Friday, 11 April 2014

Putin turns the screw

Putin Sends Letter to 18 Countries Threatening to Cut Supply of Gas; China-Russia Gas Deal Expected

10 April, 2014

The pipeline of natural gas to Ukraine and Europe is on the verge of shutdown this morning. Putin sent letters to 18 countries demanding upfront payment for gas as Ukraine refuses to pay the price Russia wants.

Please consider 
Europe Supply in Jeopardy as Putin Threatens Ukraine Gas Cut
 In a letter sent to European leaders and seen by the Financial Times on Thursday, the Russian president said that Gazprom had a contractual right to force Ukraine to pay in advance for gas supplies and in the event of further violation of the conditions of payment “will completely or partially cease gas deliveries”.

The letter is the first time Moscow has so clearly threatened to cut gas supplies to Ukraine, a key transit route for 15 per cent of European gas consumption. It marks an escalation of economic pressure on Ukraine at a time when Kiev’s new government is already struggling to defuse a stand-off with armed pro-Russian separatists in the country’s east.

Gazprom and Ukraine have been involved in an increasingly hostile dispute in recent weeks, with the state-controlled Russian company nearly doubling the price of gas for Ukraine, a move described by Arseniy Yatseniuk, the country’s acting prime minister, as “a plan to pressure and grab Ukraine through gas and economic aggression”.

Ukraine says it will not accept the newly announced price of $485 per thousand cubic metres, while Gazprom insists that Ukraine pay off its debt.

Putin blamed European countries for Ukraine’s economic turmoil, saying that EU member states had contributed to the country’s trade deficit, while Russia had subsidised the Ukrainian economy by $35bn in the past four years through lower gas prices and unpaid fines.

30-Year Gas Deal With China Expected
 Vladimir Putin is more likely to sign a 30-year deal to supply pipeline gas to China next month after more than a decade of false starts because the crisis in Ukraine is forcing Russia to look for markets outside Europe.

While Putin and President Xi Jinping will make the final decision in Beijing next month, Russia’s need for new customers means it’s pushing to complete a deal first mooted in 1997, a manager at gas-export monopoly OAO Gazprom (GAZP) and a government official said, asking not to be named because talks are ongoing. In China yesterday, Russia’s deputy prime minister said he “hoped” a deal would be signed in May.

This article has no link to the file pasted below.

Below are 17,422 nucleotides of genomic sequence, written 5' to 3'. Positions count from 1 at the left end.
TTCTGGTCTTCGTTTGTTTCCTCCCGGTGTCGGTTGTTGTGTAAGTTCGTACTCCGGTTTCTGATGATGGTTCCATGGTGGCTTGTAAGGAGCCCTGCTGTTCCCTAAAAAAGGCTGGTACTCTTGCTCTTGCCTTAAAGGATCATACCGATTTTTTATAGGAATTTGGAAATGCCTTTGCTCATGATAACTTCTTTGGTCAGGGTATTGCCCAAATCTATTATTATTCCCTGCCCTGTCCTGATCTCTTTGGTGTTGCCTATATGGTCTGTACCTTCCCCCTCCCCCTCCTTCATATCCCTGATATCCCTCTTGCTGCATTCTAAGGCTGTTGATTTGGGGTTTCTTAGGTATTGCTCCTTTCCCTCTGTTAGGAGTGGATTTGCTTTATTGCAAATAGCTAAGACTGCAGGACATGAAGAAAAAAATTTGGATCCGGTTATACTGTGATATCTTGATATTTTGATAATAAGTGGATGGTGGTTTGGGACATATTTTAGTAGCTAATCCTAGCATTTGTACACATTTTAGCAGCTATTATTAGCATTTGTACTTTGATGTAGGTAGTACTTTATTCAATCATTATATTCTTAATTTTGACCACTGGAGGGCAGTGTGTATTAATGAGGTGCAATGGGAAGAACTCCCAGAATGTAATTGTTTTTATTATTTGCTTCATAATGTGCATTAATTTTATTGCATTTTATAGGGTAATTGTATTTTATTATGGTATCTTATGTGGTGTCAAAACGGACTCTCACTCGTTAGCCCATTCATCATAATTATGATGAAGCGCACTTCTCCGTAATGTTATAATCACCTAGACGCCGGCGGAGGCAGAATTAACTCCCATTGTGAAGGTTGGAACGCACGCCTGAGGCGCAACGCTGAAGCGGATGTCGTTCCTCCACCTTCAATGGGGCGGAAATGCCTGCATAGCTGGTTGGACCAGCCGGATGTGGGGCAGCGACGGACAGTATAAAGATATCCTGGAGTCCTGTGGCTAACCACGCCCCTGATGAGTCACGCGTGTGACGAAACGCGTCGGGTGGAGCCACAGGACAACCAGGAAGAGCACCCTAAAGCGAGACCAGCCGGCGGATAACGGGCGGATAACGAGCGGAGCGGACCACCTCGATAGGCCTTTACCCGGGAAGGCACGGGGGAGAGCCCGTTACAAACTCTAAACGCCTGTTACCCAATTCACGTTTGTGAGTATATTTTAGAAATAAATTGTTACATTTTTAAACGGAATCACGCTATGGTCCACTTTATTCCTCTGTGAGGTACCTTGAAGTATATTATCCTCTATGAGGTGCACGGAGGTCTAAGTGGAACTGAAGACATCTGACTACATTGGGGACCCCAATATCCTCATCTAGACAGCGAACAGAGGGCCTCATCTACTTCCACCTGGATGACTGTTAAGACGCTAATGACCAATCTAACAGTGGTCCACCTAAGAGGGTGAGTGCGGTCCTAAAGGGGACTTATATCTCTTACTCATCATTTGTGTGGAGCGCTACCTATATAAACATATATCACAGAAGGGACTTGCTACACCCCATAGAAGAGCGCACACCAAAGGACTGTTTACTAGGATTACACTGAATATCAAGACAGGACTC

The crisis in Ukraine has increased the importance of Russia’s relationship with China, its largest trade partner outside the European Union and the only country in the United Nations Security Council not to censure its actions in Crimea. Until a China pipeline is built, Russia has few export markets for gas outside Europe, leaving it vulnerable to sanctions and competition from U.S. exports of shale gas.

Putin Turns the Screws

 President Vladimir Putin told his government to develop plans to replace imports from Ukraine and said Russia can’t subsidize its neighbor permanently, increasing economic pressure as the government in Kiev battles separatists.

Ukraine’s pro-European cabinet accuses Russia of stoking unrest in the regions near the nations’ border in a bid to destabilize next month’s presidential election.

The Ukrainian government also says Russian bans on goods such as dairy products are politically motivated. The U.S. is providing legal advisers to help Ukraine file a complaint against Russia with the World Trade Organization, Nuland said in Washington.

The U.S. also is working with Ukraine and the European Union in an effort to limit Russia’s ability to use the threat of a natural-gas cutoff, Nuland said.

“The most likely source of quick gas for Ukraine in the event of a shutoff comes in reverse flows from Slovakia, from Hungary, from Poland,” she said. “This requires some upgrading of infrastructure, it requires some investment, it requires some political decisions.”

Putin Has Upper Hand

Notice the hypocrisy of the  US complaint that Russia's bans on Ukraine goods is "politically motivated".

What the heck are US sponsored sanctions if not "politically motivated". Was Obama dumb enough to believe Russia would not respond? Or did he simply not care about the consequences to Ukraine and Europe?

By now, two things should be crystal clear
  1. Russia has the upper hand. 
  2. More sanctions cannot possibly help. 

Finally, the statement by Nuland regarding "reverse flows of natural gas from Slovakia, from Hungary, from Poland,” is preposterous.

For starters, the infrastructure is not in place. But even if the infrastructure was in place, precisely where are Slovakia, Hungary, and Poland going to get the gas to send to the Ukraine?

The apparent answer is Russia, and Russia can cut off all gas to Europe in response.

The only thing missing in this sorry charade is more counterproductive bellowing from senator John McCain about putting missiles in Georgia.

Why, in God's name, would Putin not use the gas weapon after this - a declaration of war, no less?!

1 comment:

  1. This is about crushing the petro-dollar. Everyone (except the U.S.A.) wants it gone. The Russians in co-operation with the Chinese may pull it off. Jim Willie has written a lot about this.


Note: only a member of this blog may post a comment.